While most of us are aware of the need to do at least a minimal amount of estate planning, few of us actually take the necessary steps to do so. According to Rocket Lawyers, more than 65 percent of Americans don’t even have a simple will—a number which is actually up from 2011. Even more women between the ages of 45-54 (67 percent) don’t have a simple will, let alone other estate planning documents. Perhaps even more shocking is that a full third of Americans say they would rather get a root canal, or do their taxes, than to create or update their will.
What is a Living Will?
A living will is a document which will provide specific medical instructions should you become incapacitated. Living wills include a healthcare power of attorney which allows you to appoint a healthcare agent who will make any decisions related to your health care should you be unable to make those decisions on your own. You can choose which life-sustaining treatments you might want should you be in a coma or have a terminal illness in your living will.
Even if you are a firm believer in do-it-yourself projects, you probably realize your limitations on some things, and hire a professional to do the job. While doing some things on your own can certainly save you money, when there is a chance that a mistake on the project could result in significant cost, it is usually better to allow a person who is trained, skilled and experienced to do the job.
Writing a will is one of the things that is almost always better left to a trained legal professional. You can, of course, find all sorts of DIY wills on the Internet, but guess what? You can also find out how to remove your own appendix on the Internet, yet the vast majority of people know better than to attempt that. There are any number of mistakes—some of them quite serious—which can be made on a DIY will.
Unfortunately, mistakes regarding estate planning abound, and these mistakes can cause serious issues after a person’s death. Your estate plan should be very specific to your particular situation, and should be motivated by considerations for your loved ones as well as sound legal analysis. Take a look at the following estate planning mistakes, and ensure your estate plan is free of those mistakes. Chances are, there is at least one that you may have been guilty of..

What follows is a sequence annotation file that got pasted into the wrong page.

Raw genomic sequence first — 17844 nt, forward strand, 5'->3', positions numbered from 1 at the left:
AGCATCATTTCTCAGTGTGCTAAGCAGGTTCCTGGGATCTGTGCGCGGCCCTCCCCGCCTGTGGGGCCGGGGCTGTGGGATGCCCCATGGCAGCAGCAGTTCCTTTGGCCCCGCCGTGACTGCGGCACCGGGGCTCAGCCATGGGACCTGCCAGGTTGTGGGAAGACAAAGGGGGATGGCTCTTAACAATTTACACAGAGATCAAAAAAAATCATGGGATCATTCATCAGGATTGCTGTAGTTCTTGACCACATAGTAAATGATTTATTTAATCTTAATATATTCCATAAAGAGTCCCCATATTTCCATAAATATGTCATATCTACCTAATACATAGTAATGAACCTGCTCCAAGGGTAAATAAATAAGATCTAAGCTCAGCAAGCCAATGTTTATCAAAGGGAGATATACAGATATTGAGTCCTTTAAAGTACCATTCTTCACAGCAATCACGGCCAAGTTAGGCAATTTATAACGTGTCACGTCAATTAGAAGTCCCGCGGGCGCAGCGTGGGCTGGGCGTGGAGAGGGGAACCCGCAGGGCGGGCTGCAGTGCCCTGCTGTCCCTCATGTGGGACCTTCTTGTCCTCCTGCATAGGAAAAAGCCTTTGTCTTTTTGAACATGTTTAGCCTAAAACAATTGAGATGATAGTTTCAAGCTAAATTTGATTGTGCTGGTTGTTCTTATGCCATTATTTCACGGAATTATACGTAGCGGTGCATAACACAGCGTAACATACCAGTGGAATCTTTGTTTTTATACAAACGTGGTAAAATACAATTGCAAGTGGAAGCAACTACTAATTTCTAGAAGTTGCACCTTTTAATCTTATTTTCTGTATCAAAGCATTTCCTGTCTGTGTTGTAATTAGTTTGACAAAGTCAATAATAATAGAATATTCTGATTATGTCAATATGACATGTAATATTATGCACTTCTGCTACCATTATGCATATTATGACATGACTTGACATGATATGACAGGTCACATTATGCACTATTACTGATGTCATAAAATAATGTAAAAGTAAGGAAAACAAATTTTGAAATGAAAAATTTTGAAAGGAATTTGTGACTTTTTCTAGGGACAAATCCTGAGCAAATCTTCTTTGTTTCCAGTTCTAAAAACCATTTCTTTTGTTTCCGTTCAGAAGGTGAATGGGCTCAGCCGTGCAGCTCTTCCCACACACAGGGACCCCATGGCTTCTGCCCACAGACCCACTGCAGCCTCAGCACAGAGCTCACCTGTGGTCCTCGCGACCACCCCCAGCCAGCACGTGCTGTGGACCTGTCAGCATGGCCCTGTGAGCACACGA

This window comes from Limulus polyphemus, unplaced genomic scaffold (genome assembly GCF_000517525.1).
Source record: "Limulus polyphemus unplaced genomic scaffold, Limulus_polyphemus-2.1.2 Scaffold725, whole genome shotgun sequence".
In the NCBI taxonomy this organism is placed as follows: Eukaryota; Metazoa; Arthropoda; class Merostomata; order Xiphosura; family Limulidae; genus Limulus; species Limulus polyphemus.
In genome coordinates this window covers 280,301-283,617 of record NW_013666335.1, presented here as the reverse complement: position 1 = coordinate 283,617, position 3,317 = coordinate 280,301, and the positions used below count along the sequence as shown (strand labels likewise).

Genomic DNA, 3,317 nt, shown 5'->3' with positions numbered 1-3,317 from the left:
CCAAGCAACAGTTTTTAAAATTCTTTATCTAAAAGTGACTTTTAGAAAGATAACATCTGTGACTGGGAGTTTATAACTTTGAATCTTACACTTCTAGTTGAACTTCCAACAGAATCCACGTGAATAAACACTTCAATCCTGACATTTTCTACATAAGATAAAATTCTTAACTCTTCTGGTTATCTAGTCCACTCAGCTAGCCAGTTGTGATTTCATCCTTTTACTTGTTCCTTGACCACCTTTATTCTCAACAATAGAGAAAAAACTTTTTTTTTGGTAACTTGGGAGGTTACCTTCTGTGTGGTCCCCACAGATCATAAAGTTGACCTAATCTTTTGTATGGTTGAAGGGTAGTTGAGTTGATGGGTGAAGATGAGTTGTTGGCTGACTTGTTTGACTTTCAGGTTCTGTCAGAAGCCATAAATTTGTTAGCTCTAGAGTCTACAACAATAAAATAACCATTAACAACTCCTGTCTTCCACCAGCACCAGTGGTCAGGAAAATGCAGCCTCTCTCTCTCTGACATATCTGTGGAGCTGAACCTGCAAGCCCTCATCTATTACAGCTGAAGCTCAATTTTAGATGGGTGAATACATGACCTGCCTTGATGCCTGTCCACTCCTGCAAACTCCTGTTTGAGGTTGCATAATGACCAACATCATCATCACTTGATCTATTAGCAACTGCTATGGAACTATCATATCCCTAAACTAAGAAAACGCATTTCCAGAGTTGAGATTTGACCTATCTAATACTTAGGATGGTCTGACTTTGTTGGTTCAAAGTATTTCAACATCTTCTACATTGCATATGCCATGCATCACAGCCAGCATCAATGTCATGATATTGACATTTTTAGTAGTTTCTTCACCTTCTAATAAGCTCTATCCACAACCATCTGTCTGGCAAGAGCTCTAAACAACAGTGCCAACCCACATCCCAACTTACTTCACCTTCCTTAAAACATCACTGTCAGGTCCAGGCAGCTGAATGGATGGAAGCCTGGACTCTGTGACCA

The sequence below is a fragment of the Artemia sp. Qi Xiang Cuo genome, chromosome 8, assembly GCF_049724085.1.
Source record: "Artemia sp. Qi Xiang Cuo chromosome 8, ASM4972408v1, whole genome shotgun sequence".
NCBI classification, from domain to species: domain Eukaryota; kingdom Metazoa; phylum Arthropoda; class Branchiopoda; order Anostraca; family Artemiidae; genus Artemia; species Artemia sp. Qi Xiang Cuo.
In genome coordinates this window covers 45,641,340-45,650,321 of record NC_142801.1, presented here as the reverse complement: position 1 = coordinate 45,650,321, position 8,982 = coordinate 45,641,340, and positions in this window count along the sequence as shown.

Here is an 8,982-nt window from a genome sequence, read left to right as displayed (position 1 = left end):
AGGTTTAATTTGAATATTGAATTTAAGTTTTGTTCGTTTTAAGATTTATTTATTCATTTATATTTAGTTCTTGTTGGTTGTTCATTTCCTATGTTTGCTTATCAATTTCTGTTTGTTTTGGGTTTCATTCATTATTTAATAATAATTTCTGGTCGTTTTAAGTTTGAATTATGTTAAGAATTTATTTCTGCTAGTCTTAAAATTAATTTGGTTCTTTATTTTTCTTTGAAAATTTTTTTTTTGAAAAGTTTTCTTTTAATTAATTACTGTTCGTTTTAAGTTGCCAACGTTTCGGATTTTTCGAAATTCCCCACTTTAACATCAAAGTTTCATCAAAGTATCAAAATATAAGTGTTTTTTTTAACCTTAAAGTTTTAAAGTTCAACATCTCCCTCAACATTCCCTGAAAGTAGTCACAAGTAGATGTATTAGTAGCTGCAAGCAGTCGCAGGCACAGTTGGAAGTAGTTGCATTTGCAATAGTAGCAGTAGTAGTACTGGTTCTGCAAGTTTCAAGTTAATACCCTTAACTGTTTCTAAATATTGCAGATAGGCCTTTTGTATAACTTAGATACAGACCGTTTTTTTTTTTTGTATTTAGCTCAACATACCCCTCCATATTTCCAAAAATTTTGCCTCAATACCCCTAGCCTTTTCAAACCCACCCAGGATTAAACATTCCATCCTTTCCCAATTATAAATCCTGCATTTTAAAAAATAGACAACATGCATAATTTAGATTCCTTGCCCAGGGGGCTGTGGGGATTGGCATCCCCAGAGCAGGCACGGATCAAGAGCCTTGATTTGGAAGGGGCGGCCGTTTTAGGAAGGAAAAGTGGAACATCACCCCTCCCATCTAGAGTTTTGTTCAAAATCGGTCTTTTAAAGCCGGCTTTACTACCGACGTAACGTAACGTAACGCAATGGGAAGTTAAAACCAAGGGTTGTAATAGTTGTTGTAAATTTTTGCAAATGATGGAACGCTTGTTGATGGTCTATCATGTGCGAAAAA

For those who are leaving behind a loved one with a disability, there are many things to think about, and estate planning must be done especially carefully. Otherwise, your loved one’s ability to receive certain governmental benefits such as SSI and Medicaid, could be significantly compromised after you are gone. You can set up a special needs trust in your will, and avoid these types of problems. While owning a home, a car, and normal personal effects does not affect SSI and Medicaid eligibility in itself, other assets, particularly cash in the bank could disqualify your loved one with special needs from receiving benefits. As an example, leaving that person as little as $10,000 in cash could potentially disqualify him or her from receiving Supplemental Security Income and Medicaid benefits.
Going through a divorce is one of life’s major events, and one that can leave you feeling battered and bruised. Because of this, the last thing on your mind during this difficult time is likely to be your estate plan. Yet this is one time when you absolutely need to address the issues associated with updating your estate plan. It is likely your divorce caused major changes in your personal finances as well as your overall planning objectives. First and foremost, it is highly likely you no longer want your ex to be the beneficiary of your life insurance or retirement pension. If you have children, it is even more important that you update your estate plan in order to provide for and protect them.